In many movies, inanimate objects, concepts or ideas, and even the weather or landscape can be an extremely important “member” of the cast. In Darius Marder’s Sound of Metal, sound itself takes a starring role.
Starring Emmy-award winning British actor Riz Ahmed and Bates Motel actress Olivia Cooke, Sound of Metal tells the story of Ruben (Ahmed) and Lou (Cooke), who travel the country in their RV, performing “screamer band” concerts for an underground following that seems to thrive on the intense message of songs, as well as the decibel level of the concerts. When Ruben awakes one morning to a strange ringing in his ears, it becomes evident something is wrong.
Doctors are consulted. Ruben is told that the rapidly deteriorating situation will soon become absolute. A small glimmer of hope in the form of costly cochlear implants is suggested, and something Ruben holds onto throughout the rest of the story.
As I said before, audiences are drawn in as more than observers due to the role of sound in this picture. From the opening scenes of ear-splitting music, to muffled voices and ringing, to sizzling static and ultimately, silence: we are part of the story in a way most likely never experienced by movie goers. It is a brilliant and complex use of the movie soundscape.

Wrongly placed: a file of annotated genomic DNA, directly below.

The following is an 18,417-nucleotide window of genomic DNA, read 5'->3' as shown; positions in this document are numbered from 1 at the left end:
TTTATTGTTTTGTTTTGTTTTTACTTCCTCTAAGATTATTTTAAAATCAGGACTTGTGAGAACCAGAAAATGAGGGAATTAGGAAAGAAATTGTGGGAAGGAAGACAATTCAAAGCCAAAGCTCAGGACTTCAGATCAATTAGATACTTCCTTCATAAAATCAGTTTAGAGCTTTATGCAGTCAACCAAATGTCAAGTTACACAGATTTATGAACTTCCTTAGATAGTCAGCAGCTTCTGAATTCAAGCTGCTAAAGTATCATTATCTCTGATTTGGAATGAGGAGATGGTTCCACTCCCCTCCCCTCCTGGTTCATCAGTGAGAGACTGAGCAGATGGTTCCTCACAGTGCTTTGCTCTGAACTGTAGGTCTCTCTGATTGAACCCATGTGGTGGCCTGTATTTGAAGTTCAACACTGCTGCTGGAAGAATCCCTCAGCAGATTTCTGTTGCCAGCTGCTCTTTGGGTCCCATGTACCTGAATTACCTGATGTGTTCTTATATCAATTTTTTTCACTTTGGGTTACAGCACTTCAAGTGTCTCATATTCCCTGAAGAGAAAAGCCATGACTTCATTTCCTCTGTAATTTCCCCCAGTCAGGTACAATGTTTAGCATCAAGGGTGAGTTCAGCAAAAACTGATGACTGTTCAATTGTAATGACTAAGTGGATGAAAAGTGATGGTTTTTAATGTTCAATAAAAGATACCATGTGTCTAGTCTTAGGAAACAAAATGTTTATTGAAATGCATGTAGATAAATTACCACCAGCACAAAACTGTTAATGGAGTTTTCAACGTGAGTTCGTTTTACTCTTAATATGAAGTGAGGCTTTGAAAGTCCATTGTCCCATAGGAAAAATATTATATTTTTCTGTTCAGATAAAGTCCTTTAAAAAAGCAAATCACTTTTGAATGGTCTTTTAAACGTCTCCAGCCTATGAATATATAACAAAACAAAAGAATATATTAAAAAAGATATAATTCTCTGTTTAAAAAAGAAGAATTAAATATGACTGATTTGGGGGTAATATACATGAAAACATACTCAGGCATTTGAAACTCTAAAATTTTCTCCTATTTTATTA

Cooke is exquisite, beautiful, delicate and intense as Lou. As Lou, she speaks volumes with her wide-eyed, terrorized and blank expressions. Her devotion to Ruben is genuine and raw; a horrible kind of deep, loyal love.
Ahmed deserves an Oscar nomination. His portrayal of Ruben is a study in ferocious desperation. At times, his wide-eyed, jittery performance indicative of a recovering addict is so real and so believable that the audience has no other choice than to be mesmerized. Even during happier times in the movie, Ahmed portrays Ruben as a person who might have his life unravel at any moment, a caged animal who would like to flee if he weren’t held prisoner by the frame of his new normal. At times tragic, hopeful, distressed, and urgent at the same time, Ahmed’s Ruben leads us to a conclusion that hits us smack dab in the face: acceptance of the card we are dealt is the most important component of moving on in life.
See this picture. I am in hopes that it will not be overlooked or overshadowed. It deserves to be at the top of the heap this year.
“Sound of Metal” opens in theaters on Nov. 20 and begins streaming on Amazon Prime on Dec. 4. It is rated R for brief nudity and profanity. Running time is 130 minutes.
My grade: A.